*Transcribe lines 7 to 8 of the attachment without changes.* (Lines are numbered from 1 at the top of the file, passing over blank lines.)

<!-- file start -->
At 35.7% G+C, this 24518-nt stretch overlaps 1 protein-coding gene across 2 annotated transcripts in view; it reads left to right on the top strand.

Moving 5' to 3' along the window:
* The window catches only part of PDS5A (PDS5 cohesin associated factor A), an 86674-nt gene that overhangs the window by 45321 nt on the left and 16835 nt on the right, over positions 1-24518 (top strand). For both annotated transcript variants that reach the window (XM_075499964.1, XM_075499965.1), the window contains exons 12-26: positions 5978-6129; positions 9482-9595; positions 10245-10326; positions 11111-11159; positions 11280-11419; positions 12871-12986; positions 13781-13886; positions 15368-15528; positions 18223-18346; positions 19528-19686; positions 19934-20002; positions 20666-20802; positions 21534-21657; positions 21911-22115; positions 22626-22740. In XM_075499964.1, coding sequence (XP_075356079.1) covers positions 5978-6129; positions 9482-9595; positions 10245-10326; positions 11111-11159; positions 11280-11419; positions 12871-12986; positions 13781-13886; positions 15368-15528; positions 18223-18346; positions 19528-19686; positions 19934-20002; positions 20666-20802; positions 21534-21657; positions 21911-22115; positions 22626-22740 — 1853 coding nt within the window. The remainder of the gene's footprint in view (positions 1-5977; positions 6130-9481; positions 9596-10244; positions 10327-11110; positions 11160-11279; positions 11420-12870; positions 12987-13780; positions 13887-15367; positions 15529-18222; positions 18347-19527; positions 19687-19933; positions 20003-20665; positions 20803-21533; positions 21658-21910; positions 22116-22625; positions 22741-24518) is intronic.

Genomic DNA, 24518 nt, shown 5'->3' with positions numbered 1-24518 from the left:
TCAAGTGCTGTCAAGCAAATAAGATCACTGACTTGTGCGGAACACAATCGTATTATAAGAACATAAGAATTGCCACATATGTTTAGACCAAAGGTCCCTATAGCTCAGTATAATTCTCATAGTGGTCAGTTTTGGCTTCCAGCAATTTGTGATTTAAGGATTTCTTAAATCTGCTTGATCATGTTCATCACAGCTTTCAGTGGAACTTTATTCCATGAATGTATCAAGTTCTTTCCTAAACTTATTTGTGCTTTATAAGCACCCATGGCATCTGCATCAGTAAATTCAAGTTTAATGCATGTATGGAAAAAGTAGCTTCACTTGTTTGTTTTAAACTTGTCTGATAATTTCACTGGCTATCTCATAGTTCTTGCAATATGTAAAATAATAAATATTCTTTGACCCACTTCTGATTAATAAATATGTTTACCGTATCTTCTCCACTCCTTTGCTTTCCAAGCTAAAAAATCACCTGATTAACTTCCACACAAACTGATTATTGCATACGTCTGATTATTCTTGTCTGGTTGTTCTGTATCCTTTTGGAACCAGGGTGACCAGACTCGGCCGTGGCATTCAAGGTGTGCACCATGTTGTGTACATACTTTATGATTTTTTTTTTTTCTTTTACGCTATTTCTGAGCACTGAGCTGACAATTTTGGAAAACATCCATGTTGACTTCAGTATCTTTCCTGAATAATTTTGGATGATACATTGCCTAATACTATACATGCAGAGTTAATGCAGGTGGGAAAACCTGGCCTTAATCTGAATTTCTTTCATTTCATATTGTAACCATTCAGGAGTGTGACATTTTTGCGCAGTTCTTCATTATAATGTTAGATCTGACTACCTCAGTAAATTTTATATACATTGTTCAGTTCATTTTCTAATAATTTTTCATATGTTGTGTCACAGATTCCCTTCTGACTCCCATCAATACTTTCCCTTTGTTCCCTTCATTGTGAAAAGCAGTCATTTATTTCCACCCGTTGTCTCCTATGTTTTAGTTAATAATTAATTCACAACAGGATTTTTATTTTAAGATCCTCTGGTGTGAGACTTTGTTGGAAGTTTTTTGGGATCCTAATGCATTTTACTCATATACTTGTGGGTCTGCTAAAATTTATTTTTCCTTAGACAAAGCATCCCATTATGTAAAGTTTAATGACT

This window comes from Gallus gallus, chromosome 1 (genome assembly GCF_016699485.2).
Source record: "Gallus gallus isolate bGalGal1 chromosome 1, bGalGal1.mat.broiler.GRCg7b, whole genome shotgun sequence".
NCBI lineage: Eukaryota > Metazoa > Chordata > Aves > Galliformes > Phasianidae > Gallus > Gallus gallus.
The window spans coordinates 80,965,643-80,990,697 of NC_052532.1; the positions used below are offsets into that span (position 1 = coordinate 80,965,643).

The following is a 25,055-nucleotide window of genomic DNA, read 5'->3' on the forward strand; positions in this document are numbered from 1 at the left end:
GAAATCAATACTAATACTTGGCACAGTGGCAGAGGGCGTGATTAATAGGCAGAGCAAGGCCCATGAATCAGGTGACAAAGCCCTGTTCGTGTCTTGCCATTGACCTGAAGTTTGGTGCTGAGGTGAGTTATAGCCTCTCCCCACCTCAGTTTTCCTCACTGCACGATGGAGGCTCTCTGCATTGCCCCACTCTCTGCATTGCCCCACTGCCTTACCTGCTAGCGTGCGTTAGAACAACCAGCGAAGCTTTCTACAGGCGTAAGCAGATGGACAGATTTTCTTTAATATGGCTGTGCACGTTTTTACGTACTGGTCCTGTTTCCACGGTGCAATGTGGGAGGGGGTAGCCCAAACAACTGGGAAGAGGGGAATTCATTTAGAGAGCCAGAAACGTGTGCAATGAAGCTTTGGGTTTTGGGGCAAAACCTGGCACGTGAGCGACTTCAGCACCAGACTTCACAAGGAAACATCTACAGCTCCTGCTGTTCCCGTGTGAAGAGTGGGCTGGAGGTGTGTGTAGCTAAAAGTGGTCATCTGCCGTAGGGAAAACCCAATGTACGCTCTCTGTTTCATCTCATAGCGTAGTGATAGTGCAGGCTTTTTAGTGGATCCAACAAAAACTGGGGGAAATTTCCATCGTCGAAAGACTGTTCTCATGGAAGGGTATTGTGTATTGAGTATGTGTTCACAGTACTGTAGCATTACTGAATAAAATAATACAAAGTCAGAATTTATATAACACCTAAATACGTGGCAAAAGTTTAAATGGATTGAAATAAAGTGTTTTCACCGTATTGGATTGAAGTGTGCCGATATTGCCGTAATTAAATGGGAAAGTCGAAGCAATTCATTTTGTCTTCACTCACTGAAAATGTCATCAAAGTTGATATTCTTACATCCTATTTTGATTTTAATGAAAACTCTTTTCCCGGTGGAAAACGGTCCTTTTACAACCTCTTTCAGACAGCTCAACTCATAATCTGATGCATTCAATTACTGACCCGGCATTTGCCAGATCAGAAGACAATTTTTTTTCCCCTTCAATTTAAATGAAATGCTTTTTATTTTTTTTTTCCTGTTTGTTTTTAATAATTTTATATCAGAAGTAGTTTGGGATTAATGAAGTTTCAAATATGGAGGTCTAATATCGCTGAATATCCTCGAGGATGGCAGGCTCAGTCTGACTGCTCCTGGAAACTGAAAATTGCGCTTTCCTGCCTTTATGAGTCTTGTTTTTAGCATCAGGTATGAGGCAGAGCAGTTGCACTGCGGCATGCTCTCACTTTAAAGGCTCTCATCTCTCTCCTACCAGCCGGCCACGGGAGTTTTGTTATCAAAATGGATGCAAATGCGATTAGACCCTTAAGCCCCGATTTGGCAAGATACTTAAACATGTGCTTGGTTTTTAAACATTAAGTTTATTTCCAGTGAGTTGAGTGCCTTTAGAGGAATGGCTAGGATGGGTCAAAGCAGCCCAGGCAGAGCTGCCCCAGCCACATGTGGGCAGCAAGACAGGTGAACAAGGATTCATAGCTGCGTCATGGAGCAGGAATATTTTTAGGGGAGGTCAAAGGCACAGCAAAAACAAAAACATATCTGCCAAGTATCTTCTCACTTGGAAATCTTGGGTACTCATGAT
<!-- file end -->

Source record: "Gallus gallus isolate bGalGal1 chromosome 1, bGalGal1.mat.broiler.GRCg7b, whole genome shotgun sequence".
NCBI lineage: Eukaryota > Metazoa > Chordata > Aves > Galliformes > Phasianidae > Gallus > Gallus gallus.